Military Wiki
Charley Bowser
File:Charles W. Bowser.jpg
Born (1898-11-29)November 29, 1898
Ligonier, Pennsylvania
Died July 30, 1989(1989-07-30) (aged 90)
Royal Oak, Michigan

Charles W. Bowser (November 29, 1898 – July 30, 1989)[1] was an American football coach. He served as the head football coach at Grove City College from 1924 to 1926, at Bowdoin College from 1930 to 1934, and at the University of Pittsburgh from 1939 to 1942, compiling a career college football record of 14–20–1.[2]

Early life

Bowser was born in Ligonier, Pennsylvania and attended Johnstown High School, where he played high school football. He left high school as a senior, in April 1918, in order to enlist in the Army. From May 1918 to April 1919, he served overseas in the Ambulance Corps.[3]

In 1919, Bowser enrolled at the University of Pittsburgh. That season, he played on the freshman football team under freshman coach Andy Kerr. The following year, he joined the varsity team under head coach Pop Warner, and played at end, quarterback, tackle, and center.[3] Bowser earned a varsity letter in 1922.[4] He studied business administration and was a member of the Beta Gamma Sigma and Omicron Delta Kappa honor societies.[3]

Coaching career

Upon graduation from Pittsburgh, Bowser served as an assistant at Grove City College under Guy "Chalky" Williamson. After the 1923 season, Williamson left for the Pittsburgh football staff, and Bowser took over as Grove City head coach. The Grove City Crimson went 3–5–1 in his first season, but improved in the next two years. In 1925, they posted a 7–1 record, with the sole loss coming against West Virginia. The next season, Grove City finished with a perfect 7–0 mark, including a 3–0 victory against Bo McMillin's Geneva College which defeated Harvard.[3]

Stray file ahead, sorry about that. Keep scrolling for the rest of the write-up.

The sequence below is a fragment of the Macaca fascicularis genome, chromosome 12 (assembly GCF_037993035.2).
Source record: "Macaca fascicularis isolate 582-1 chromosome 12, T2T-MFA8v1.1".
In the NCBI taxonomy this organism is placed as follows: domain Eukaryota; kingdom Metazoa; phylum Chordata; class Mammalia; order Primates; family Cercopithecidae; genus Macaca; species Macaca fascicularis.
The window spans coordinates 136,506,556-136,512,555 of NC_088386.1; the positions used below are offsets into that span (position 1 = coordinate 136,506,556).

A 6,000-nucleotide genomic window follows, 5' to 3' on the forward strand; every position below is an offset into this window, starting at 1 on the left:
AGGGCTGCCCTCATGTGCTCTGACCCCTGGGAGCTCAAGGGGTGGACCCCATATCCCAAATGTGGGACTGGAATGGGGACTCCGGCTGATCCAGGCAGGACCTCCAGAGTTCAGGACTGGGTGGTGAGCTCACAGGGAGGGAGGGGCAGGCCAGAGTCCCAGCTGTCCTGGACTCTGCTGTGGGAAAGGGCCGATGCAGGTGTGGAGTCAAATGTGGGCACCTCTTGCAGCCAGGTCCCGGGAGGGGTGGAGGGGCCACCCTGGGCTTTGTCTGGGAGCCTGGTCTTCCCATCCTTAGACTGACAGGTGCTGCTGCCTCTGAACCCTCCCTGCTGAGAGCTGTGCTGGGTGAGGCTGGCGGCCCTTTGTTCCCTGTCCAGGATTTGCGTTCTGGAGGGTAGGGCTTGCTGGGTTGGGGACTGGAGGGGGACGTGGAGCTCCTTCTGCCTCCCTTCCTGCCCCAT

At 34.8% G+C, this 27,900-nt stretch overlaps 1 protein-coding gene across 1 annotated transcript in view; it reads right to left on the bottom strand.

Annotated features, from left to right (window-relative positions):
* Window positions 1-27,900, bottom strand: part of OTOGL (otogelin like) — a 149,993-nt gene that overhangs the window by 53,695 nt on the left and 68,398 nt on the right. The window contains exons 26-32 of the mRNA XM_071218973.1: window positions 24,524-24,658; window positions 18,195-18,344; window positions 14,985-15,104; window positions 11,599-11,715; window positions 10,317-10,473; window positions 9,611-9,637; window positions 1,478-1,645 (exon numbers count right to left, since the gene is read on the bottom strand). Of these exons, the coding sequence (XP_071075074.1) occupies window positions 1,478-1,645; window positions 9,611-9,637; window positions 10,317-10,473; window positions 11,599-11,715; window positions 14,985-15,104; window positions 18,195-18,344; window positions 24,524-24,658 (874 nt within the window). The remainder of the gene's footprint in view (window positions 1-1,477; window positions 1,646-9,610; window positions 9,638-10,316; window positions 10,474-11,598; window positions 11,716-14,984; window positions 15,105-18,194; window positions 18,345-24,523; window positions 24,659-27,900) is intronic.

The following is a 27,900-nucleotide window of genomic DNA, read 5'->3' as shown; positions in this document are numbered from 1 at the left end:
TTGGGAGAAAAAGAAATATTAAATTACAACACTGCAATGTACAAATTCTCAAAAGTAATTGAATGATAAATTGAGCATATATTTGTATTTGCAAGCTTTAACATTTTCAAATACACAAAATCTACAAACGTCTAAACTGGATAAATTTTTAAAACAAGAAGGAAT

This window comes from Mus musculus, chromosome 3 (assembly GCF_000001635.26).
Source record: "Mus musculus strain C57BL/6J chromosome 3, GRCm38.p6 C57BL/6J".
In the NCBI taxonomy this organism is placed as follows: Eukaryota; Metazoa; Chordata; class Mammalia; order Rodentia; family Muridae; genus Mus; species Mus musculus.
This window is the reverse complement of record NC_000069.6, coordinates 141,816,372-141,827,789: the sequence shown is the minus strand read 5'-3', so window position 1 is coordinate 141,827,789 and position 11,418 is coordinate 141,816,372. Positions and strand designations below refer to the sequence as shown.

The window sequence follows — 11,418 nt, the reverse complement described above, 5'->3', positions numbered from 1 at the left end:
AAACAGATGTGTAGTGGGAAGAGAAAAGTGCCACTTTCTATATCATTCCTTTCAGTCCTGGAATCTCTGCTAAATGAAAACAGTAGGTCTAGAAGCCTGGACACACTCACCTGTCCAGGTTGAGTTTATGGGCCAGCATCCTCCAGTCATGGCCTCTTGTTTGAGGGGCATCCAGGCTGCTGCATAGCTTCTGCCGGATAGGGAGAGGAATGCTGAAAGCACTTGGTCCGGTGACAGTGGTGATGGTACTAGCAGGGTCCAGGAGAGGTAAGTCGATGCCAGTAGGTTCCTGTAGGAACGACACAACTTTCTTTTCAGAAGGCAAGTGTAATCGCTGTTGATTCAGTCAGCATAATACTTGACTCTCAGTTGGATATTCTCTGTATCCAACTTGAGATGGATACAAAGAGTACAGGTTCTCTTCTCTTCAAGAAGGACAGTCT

In 1927, Bowser returned to Pittsburgh, to aid head coach Jock Sutherland as the ends, backs, and centers mentor. In 1930, Bowser took over as the head coach of Bowdoin College, a post he held through 1934. He was replaced by Adam Walsh, former captain of the Notre Dame Fighting Irish. Bowser then became assistant at Pitt again in 1935, and in 1937, he was promoted to the chief assistant position.[3]

After that season, he left the coaching ranks to work as an insurance agent in Pittsburgh.[5] In 1939, Bowser returned to Pittsburgh as its head coach, and served in that position through the 1942 season. He resigned his post in January 1943 to take a commission in the United States Navy during World War II.[6] He was replaced by T formation innovator Clark Shaughnessy.[6]

Head coaching record

Year Team Overall Conference Standing Bowl/playoffs
Grove City Crimson () (1924–1926)
1924 Grove City 3–5–1
1925 Grove City 7–1
1926 Grove City 7–0
Grove City: 17–6–1
Bowdoin Polar Bears () (1930–1934)
1930 Bowdoin 4–2–1
1931 Bowdoin 0–7
1932 Bowdoin 2–3–2
1933 Bowdoin 3–3–1
1934 Bowdoin 0–6–1
Bowdoin: 9–21–4
Pittsburgh Panthers (Independent) (1939–1942)
1939 Pittsburgh 5–4
1940 Pittsburgh 3–4–1
1941 Pittsburgh 3–6
1942 Pittsburgh 3–6
Pittsburgh: 14–20–1
Total: 40–47–6
Indicates Bowl Coalition, Bowl Alliance, BCS, or CFP / New Years' Six bowl.


  1. Ex-Pitt Coach Bowser Passes Away, Beaver County Times, July 30, 1989.
  2. Charles W. Bowser, College Football Data Warehouse, retrieved August 17, 2010.
  3. 3.0 3.1 3.2 3.3 3.4 New Panther Coach Has Varied Career in Athletics, The Pittsburgh Press, March 21, 1939.
  4. 2010 Pitt Football Media Guide (PDF), p. 178, University of Pittsburgh, 2010.
  5. Bowser Hopes Shaughnessy Has Winner, Pittsburgh Post-Gazette, January 26, 1943.
  6. 6.0 6.1 Coach Bowser Seeks Navy Commission, Daytona Beach Morning Journal, January 23, 1943.

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